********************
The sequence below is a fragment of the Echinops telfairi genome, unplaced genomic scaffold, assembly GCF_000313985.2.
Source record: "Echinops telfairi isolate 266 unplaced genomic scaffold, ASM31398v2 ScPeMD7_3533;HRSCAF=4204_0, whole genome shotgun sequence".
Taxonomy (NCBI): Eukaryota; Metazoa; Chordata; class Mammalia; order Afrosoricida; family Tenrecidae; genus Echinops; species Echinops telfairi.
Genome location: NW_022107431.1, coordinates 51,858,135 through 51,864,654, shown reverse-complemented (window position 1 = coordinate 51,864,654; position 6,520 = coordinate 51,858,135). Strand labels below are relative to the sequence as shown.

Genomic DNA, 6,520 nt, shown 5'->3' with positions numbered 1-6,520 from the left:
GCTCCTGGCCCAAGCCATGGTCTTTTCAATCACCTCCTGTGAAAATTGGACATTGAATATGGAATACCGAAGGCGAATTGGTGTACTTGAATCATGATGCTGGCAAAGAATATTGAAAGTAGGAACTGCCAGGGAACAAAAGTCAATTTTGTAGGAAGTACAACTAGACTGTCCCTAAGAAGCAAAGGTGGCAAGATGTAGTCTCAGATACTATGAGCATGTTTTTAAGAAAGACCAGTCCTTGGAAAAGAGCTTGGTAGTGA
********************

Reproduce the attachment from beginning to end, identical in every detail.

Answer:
The sequence below is a fragment of the Echinops telfairi genome, unplaced genomic scaffold, assembly GCF_000313985.2.
Source record: "Echinops telfairi isolate 266 unplaced genomic scaffold, ASM31398v2 ScPeMD7_3533;HRSCAF=4204_0, whole genome shotgun sequence".
Taxonomy (NCBI): Eukaryota; Metazoa; Chordata; class Mammalia; order Afrosoricida; family Tenrecidae; genus Echinops; species Echinops telfairi.
Genome location: NW_022107431.1, coordinates 51,858,135 through 51,864,654, shown reverse-complemented (window position 1 = coordinate 51,864,654; position 6,520 = coordinate 51,858,135). Strand labels below are relative to the sequence as shown.

Genomic DNA, 6,520 nt, shown 5'->3' with positions numbered 1-6,520 from the left:
GCTCCTGGCCCAAGCCATGGTCTTTTCAATCACCTCCTGTGAAAATTGGACATTGAATATGGAATACCGAAGGCGAATTGGTGTACTTGAATCATGATGCTGGCAAAGAATATTGAAAGTAGGAACTGCCAGGGAACAAAAGTCAATTTTGTAGGAAGTACAACTAGACTGTCCCTAAGAAGCAAAGGTGGCAAGATGTAGTCTCAGATACTATGAGCATGTTTTTAAGAAAGACCAGTCCTTGGAAAAGAGCTTGGTAGTGA